I noticed two identical plaques placed at The Legacy…

In Memoriam Edward W. “Ted” Scripps II

“I have long hoped to do something for the institution. I seem to have the same salt in my veins as did my grandfather.”

Scripps Institution of Oceanography

UCSD

I live in downtown San Diego and love to walk around with my camera! You can follow Cool San Diego Sights via Facebook or Twitter!

You can easily explore Cool San Diego Sights by using the search box on my blog’s sidebar. Or click a tag! There are thousands upon thousands of photos for you to enjoy!

Sojourner Truth walks through San Diego.

Every day, every moment, Sojourner Truth walks through San Diego.

Students at UC San Diego’s Marshall College might encounter her as they proceed down the Ridge Walk. And if they pause to use curious eyes, they can see her humanity and read her words.

The statue of Sojourner Truth debuted on the campus in 2015. It was created by UCSD alumna Manuelita Brown.

Sojourner Truth was born into slavery but managed to escape it. She became an abolitionist and women’s rights activist who would not be deterred. Feeling guided by God, she testified to the hope that was within her. Read her history here.

Read an article about the sculpture’s dedication ceremony here.

I live in downtown San Diego and love to walk around with my camera! You can follow Cool San Diego Sights via Facebook or Twitter!

Life, death, joy and pessimism in La Jolla.

Art is often a stir of moods and strange contradictions, like life itself.

I saw this complexity during a fun visit to the Museum of Contemporary Art San Diego in La Jolla. A major exhibit in the recently reopened, beautifully renovated museum concerns the often experimental artwork of world-renowned artist Niki de Saint Phalle, who spent her last years living in La Jolla. The exhibition is titled Niki de Saint Phalle in the 1960s. It will be on view through July 17, 2022.

As I walked around several spacious gallery spaces, observing the artist’s sensuous sculptures, and fantastic drawings, and paintings created by shooting guns, I saw joyful, fertile, exuberant life displayed side-by-side with bleak, shattered, debris-filled pessimism. It seemed that positivity was associated with female experience, negativity with modernity. As if the two are absolutely separate.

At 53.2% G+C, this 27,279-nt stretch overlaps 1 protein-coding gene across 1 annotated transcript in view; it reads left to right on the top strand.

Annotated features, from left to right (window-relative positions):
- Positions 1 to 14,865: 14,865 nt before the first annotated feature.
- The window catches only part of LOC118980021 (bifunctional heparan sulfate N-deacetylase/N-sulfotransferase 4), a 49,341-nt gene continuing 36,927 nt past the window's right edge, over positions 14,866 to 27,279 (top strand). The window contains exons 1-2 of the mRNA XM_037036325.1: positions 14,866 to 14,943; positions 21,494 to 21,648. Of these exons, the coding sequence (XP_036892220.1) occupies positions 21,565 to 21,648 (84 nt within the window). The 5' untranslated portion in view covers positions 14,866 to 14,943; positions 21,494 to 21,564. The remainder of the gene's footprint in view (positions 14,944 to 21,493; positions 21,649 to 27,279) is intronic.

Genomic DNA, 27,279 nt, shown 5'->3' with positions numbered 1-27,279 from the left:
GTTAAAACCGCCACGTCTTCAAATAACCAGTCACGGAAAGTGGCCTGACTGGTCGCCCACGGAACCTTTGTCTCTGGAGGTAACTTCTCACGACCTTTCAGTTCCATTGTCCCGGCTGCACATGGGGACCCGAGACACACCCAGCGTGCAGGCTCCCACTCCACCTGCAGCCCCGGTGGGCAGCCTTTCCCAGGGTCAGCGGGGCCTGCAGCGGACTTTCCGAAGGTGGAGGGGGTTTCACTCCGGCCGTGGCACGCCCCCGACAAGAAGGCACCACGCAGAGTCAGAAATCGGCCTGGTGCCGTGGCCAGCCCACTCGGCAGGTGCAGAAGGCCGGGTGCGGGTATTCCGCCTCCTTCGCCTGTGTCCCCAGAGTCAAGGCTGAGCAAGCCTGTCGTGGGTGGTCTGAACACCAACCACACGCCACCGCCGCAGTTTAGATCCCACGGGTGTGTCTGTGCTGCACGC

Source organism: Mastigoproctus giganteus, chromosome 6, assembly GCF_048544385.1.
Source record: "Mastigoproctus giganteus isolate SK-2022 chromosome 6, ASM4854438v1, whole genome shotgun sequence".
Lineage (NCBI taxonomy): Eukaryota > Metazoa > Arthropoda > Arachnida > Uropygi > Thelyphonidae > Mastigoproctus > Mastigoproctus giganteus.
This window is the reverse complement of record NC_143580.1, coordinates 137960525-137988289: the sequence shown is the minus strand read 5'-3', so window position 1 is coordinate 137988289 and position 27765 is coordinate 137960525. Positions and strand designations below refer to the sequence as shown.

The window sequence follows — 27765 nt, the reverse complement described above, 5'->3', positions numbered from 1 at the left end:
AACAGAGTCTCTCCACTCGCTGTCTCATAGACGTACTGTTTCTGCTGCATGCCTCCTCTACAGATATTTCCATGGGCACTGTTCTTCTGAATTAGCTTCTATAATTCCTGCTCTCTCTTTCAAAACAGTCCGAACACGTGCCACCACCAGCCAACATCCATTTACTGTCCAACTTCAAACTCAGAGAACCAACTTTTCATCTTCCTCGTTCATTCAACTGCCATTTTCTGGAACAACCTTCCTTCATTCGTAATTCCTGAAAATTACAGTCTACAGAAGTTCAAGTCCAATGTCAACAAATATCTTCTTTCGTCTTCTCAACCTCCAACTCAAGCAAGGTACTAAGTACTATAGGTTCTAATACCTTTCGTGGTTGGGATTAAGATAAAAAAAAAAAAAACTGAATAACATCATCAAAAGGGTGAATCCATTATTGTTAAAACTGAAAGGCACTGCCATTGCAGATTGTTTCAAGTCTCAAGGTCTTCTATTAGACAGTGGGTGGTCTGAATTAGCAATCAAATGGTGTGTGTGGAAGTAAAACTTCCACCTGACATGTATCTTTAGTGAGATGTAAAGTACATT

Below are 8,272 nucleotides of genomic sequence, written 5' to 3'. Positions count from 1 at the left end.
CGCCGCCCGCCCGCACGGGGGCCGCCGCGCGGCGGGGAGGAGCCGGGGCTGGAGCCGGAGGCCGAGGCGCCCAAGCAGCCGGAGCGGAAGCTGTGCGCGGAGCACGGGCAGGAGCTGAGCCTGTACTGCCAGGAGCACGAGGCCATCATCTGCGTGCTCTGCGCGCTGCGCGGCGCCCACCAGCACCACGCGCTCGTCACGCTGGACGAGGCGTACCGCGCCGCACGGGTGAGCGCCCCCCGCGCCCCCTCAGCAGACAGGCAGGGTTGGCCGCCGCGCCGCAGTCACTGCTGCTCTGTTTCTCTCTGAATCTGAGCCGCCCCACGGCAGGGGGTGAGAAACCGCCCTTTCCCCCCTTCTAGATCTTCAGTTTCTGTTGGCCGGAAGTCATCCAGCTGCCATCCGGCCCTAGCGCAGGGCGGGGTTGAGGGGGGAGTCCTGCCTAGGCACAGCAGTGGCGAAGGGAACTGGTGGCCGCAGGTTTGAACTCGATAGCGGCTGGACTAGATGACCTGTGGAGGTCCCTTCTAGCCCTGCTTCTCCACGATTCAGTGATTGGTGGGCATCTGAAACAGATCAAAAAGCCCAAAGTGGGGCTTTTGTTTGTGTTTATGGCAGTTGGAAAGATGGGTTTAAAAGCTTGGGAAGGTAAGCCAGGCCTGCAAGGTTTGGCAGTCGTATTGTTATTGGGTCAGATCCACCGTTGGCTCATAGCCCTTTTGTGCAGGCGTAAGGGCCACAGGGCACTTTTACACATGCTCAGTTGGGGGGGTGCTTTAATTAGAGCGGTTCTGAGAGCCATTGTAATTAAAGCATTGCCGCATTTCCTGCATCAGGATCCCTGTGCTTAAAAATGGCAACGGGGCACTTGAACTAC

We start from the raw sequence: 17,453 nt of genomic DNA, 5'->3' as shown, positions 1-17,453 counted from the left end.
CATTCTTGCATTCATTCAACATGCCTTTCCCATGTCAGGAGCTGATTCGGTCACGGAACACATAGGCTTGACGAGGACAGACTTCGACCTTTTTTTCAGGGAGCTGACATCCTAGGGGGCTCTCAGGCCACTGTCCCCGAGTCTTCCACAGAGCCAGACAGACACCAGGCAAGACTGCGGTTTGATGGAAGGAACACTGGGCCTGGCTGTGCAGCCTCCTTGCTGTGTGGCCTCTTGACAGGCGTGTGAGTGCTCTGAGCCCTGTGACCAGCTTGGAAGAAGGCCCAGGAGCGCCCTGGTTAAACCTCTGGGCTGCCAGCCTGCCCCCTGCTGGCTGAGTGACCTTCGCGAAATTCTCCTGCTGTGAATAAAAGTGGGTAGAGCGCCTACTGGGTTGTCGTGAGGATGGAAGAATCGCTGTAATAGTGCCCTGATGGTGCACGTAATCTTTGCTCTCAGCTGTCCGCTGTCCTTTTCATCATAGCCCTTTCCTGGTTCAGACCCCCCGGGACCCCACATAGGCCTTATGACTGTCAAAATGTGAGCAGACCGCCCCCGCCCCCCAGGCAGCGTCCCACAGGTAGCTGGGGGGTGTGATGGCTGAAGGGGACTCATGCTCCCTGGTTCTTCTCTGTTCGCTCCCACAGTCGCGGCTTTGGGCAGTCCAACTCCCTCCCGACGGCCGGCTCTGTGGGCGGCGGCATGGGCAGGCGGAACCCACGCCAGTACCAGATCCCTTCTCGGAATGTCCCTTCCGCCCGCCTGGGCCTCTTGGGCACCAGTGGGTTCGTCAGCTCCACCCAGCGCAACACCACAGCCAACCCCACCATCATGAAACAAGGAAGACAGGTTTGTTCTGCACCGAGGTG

Niki de Saint Phalle’s female sculpture Nanas dance everywhere one turns, bursting with life. Her large Tirs, or performance art “shooting paintings,” looked to my eye like dead junkyards: rigid, punctured, streaked, drained.

As I gazed at the various artworks, whose elements often seem primordial or mythical, I wondered how seemingly opposed ideas could tangle in the mind of an artist–how paint and gunshots could so easily coexist. Oh, wait. Life and death is the prime subject of art.

Go visit this amazing exhibition of rampant creativity and form your own conclusions!

I live in downtown San Diego and love to walk around with my camera! You can follow Cool San Diego Sights via Facebook or Twitter!

Donal Hord’s Summer Rain at San Diego History Center.

Several wonderful pieces of Donal Hord art are now on display at the San Diego History Center in Balboa Park. I noticed them last weekend.

Most prominent is the extraordinary sculpture Summer Rain, Donal Hord’s final commission. Originally sculpted in 1946 from the dense wood lignum vitae, Summer Rain was cast in bronze in 1968 by Homer Dana, his assistant, two years after Hord’s death.

Donal Hord is considered San Diego’s greatest sculptor. He achieved international fame by bringing a variety of materials, including very hard stone, to life. Many of his spiritual, symbol-filled sculptures were inspired from a year he spent in Mexico, where he studied traditional Olmec and Zapotec art. Some of his public sculptures have become iconic landmarks or representations of our city.

Summer Rain stands near the center of the History Center’s fine art exhibition Be Here Now. The work of artists who lived or spent a great deal of time in San Diego fill a large gallery, and visitors are asked to consider what the collected artwork might say about our region.

…Hord’s figure dances on a cloud pushing out the rain, with hair swept up like a thundercloud, and a rattlesnake on top to symbolize lightning…The San Diego History Center collections include examples of Hord’s work in bronze, wood, stone, and plaster along with maquettes (or scale models), preliminary drawings, tools and extensive archival material.

I live in downtown San Diego and love to walk around with my camera! You can follow Cool San Diego Sights via Facebook or Twitter!

You can easily explore Cool San Diego Sights by using the search box on my blog’s sidebar. Or click a tag! There are thousands upon thousands of photos for you to enjoy!